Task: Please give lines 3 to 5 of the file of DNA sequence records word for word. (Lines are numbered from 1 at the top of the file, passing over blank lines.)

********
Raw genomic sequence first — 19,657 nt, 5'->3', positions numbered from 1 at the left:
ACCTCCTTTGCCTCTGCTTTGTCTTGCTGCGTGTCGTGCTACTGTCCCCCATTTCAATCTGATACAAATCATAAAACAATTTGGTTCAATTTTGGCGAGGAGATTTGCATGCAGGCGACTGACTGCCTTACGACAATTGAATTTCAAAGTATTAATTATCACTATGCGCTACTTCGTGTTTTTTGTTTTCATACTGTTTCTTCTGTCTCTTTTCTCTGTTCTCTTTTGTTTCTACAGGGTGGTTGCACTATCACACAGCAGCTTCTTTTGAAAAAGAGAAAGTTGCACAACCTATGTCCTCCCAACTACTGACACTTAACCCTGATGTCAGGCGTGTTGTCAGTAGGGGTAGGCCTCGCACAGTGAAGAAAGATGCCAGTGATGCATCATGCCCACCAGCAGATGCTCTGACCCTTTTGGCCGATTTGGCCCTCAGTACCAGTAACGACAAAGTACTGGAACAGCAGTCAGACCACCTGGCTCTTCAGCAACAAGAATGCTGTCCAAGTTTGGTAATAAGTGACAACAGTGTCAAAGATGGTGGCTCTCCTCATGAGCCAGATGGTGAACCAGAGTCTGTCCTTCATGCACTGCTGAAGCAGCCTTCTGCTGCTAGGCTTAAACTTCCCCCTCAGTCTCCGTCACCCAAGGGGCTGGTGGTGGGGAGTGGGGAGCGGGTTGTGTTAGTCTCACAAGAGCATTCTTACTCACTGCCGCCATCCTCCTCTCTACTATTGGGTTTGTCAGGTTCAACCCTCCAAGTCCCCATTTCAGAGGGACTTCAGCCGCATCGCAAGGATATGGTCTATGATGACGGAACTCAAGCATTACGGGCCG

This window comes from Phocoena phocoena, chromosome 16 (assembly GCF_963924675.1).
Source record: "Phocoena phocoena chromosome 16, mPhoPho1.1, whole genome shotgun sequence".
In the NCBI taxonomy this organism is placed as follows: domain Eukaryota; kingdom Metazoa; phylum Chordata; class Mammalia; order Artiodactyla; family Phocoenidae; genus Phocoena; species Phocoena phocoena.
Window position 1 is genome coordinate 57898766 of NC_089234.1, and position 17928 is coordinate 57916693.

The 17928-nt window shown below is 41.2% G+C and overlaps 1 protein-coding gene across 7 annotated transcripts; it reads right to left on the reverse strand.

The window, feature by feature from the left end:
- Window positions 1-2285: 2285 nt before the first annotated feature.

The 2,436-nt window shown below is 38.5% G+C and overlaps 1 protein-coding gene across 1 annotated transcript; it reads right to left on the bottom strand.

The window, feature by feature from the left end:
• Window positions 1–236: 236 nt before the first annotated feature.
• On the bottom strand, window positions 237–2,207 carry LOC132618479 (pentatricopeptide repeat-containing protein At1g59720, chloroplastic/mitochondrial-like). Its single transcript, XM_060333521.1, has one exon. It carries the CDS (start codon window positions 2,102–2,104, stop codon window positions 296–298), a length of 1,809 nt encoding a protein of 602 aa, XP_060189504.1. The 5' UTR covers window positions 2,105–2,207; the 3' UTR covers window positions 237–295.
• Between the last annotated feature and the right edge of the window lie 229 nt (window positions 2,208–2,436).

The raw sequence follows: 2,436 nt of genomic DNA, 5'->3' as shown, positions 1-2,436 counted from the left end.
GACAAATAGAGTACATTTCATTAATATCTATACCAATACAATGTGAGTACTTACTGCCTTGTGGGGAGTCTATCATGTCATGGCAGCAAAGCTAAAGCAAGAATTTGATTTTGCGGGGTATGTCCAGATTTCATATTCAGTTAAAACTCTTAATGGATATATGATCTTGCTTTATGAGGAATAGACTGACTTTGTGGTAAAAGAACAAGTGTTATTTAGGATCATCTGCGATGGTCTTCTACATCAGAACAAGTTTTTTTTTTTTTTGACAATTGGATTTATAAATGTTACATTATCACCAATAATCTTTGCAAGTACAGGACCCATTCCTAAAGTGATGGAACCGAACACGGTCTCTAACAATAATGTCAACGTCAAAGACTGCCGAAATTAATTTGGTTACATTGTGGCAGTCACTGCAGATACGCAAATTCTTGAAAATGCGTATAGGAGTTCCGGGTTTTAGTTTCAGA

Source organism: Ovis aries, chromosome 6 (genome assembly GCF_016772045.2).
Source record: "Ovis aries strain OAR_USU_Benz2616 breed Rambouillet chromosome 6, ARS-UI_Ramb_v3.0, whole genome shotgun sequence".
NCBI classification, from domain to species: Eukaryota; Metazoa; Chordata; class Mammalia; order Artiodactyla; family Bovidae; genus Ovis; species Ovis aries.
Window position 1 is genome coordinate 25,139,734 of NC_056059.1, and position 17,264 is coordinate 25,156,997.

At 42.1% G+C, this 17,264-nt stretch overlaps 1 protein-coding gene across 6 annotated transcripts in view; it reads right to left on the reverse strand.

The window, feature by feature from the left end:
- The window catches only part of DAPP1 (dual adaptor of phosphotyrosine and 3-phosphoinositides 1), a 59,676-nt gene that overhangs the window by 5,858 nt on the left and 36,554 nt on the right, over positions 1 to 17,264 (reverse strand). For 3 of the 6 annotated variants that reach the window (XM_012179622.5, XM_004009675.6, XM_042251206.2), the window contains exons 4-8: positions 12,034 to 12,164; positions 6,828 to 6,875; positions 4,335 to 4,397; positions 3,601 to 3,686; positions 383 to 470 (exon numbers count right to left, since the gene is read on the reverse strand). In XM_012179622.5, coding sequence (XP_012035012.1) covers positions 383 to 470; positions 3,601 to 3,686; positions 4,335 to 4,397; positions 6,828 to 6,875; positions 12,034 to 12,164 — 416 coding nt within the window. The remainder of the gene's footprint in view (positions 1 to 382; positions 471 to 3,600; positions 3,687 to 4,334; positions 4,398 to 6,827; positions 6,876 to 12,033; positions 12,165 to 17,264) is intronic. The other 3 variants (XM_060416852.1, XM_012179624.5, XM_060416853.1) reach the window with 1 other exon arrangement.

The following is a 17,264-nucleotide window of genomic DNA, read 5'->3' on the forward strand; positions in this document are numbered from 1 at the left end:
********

This window comes from Phocoena phocoena, chromosome 16 (assembly GCF_963924675.1).
Source record: "Phocoena phocoena chromosome 16, mPhoPho1.1, whole genome shotgun sequence".
In the NCBI taxonomy this organism is placed as follows: domain Eukaryota; kingdom Metazoa; phylum Chordata; class Mammalia; order Artiodactyla; family Phocoenidae; genus Phocoena; species Phocoena phocoena.